7. HockeyFan12

    My quick EVA1 mini review

    I'm sure they're both great, I just love the colors in this shootout on the Panasonic: https://www.zacuto.com/canon-c200-vs-panasonic-eva1-camera-shootout-2018 Ironically, the Panasonci's resemble C300 colors and the C200 looks like a more sterile magenta-tinted Alexa to me? Fwiw I too am surprised to learn the EVA1 has more dynamic range, but maybe that's not counting RAW. The C200's dynamic range is outstanding. It doesn't have the great "look" of the earlier Canon cameras, though, and you need more talent as a colorist IMO. I think he just wrote not appropriate for broadcast, which is a fair criticism, if you're shooting tv. Then you're 95% of the time using an Alexa anyway. The flip side is, what's cooler than a C100-style body that shoots 60fps 4k raw internally with autofocus and that no longer needs to be built out (the XLRs and onboard mic are on the body and the EVF is useable, no need for the LCD) and that gains up to 102k ISO and has great battery life? For web videos or weddings that's pretty cool. Imagine trying to get that from an Alexa Mini, which eats batteries like crazy, needs a big EVF, lacks AF, can't gain up past 3200 ISO, doesn't shoot 4k, etc. etc. I mean you can use a C200 without any rig at all and it fits fine on a Ronin M with pancake lenses that AF great with it. The heavier body balances lenses better handheld, and it's really not much bigger than a C100 in the first place, so that's super cool. I like the Amira more than the Mini (ergonomically) but even that needs an assistant to operate properly. So "not appropriate for broadcast" seems like an arbitrary distinction to me. For super low end reality tv or maybe just someone who wants a really small documentary-style camera, I get the complaint, though; an FS7 or C300 Mk II would be way more appropriate there. I think Vice uses a lot of those, but that's mostly web anyway. But "not appropriate for enthusiasts" I think is the more accurate description of most cameras that are appropriate for broadcast. Even if you can afford an Alexa or F65, who has the money to hire a camera crew every time they want to shoot something? So I just think if you know your needs you know your needs, and the C200 should meet or exceed them. I do love the EVA1's colors, though....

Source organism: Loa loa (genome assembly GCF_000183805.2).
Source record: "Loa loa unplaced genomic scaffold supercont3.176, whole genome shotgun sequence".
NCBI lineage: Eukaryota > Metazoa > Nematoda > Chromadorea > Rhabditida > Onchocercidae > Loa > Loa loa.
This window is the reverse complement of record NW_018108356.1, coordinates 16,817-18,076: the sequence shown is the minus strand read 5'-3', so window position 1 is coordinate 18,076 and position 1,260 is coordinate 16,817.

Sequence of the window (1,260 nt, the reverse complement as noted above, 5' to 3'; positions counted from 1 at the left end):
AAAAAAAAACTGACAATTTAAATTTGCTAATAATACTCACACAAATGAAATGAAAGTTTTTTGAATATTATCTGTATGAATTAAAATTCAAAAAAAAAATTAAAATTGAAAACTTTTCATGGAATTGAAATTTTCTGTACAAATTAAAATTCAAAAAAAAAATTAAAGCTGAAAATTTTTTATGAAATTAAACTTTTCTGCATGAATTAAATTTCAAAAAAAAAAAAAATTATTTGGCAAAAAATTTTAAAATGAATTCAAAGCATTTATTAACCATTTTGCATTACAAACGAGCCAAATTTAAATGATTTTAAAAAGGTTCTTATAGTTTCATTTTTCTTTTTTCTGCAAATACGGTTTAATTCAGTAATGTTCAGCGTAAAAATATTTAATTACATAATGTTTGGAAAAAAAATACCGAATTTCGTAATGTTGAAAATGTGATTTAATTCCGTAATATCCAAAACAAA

8. HockeyFan12

    My quick EVA1 mini review

    Poor monitoring options (can't monitor in Canon Log 2, can't output HDMI and SDI at the same time), lack of timecode sync, unwieldy codec (that's debatable–it's no bigger than 3.2k XQ). But that's silly, no one is buying a $7k camera for narrative tv. They're renting Alexas, maybe the occasional F55 or Epic for 4k. So it's a bizarre and arbitrary criterion to go by whether something is commonly used in tv, at least without getting into more detail, unless your goal is renting to tv productions. Though it's not a big deal for a colorist, I think I like the colors from the EVA1 more, but I haven't even worked with EVA1 footage yet. The c200 has a magenta bias in the skin tones and overall magenta tint and reverses some of the "magic" from the C300 or 1DC in favor of accuracy and a fake Alexa look, whereas the EVA1 seems to go for richer colors. 😕
  9. HockeyFan12

    Color Science Means Nothing With Raw... Really?